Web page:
America's new representative at the United Nations says Iran has a significant role to play in bringing stability to Iraq. Correspondent Peter Heinlein at the U.N. says the envoy called on Iranian leaders to end their support for Iraqi insurgents.
Washington's U.N. Ambassador Zalmay Khalilzad Monday welcomed Iran's participation at an international conference on Iraq this week.
Speaking to reporters after presenting his diplomatic credentials to Secretary-General Ban Ki-moon, Khalilzad said he is not surprised Iran is sending a delegation to the Iraq Compact meeting beginning Thursday in Egypt.
"For Iraq to work you need an internal compact among the Iraqi groups with regard to the future of Iraq, but you also need an agreement among powers that affect the situation in Iraq," said Zalmay Khalilzad. "Iran is one that has a significant role to play. It is providing both support for the government and support for the opponents of the government, and what we would like to do at these meetings is get cooperation in support of the government and to eliminate support for the opponents of this new Iraq."
The two days of meetings on Iraq at the Egypt's Sharm el-Sheik will be co-chaired by Secretary-General Ban and Iraqi Prime Minister Nouri al-Maliki. Mr. Ban told VOA Monday he is happy to see the world body taking an increasingly large role in Iraq.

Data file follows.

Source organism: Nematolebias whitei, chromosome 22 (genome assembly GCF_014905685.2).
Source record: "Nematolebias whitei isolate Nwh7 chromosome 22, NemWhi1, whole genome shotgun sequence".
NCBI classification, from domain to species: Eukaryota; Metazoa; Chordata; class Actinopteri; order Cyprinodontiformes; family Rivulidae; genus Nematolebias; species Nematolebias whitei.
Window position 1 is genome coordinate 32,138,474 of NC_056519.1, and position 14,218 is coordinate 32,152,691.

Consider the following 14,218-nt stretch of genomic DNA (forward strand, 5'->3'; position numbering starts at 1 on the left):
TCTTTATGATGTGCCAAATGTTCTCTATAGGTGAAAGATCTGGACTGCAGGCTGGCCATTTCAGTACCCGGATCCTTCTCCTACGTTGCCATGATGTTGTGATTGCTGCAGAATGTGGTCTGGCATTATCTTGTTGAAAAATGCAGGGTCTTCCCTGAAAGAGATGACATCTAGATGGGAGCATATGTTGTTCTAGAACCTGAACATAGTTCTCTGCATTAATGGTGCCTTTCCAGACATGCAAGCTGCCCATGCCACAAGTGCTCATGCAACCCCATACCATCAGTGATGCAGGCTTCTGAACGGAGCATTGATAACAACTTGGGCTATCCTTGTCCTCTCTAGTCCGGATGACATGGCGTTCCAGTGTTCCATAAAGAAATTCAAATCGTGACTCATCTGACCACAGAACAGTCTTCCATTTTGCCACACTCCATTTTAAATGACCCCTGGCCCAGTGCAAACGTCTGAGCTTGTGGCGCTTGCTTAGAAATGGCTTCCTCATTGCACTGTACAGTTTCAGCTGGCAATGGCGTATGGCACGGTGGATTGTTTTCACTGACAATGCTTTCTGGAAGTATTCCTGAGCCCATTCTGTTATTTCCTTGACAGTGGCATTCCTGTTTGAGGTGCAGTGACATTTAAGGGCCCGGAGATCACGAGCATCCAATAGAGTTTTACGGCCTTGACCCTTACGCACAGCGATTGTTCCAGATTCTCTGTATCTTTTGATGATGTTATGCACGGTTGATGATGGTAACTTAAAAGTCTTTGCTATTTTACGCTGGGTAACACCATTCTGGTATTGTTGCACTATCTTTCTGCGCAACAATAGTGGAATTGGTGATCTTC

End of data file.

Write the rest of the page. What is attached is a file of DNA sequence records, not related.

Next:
"I'm glad that the United Nations has been continuously taking the initiative in helping the Iraqi people to recover economic and social conditions and I'm also looking forward to the expanded foreign ministers meeting of Iraq's neighboring countries," said Ban Ki-moon. "I hope this will prove for the international community to send strong commitment and support for the Iraqi people."
After his meeting with Mr. Ban, Ambassador Khalilzad said he expects the world body to commit to an increasingly prominent role in Iraq after the Sharm el-Sheik meetings.
"There is more the U.N. can do, and I believe in the aftermath of this agreement, there are a number of issues on which we will discuss with the secretary-general, and of course with other members, where the U.N. can play an increased role to help Iraqis deliver on the commitment they will be making in the Iraq Compact," he said.
The Iraq Compact is a five-year peace and development plan that lays out benchmarks and mutual commitments by the Baghdad government and international partners.
At Thursday's opening session in Sharm el-Sheik, Iraqi leaders will pledge to meet the basic needs of the people and protect the rights of all citizens. In return, the international community will agree to provide financial, technical and political support.
Friday's meeting is expected to link Iraq's neighbors, including Iran and Syria, along with foreign ministers of the Group of Eight and European Union countries in a discussion of how to stabilize the war-ravaged country.
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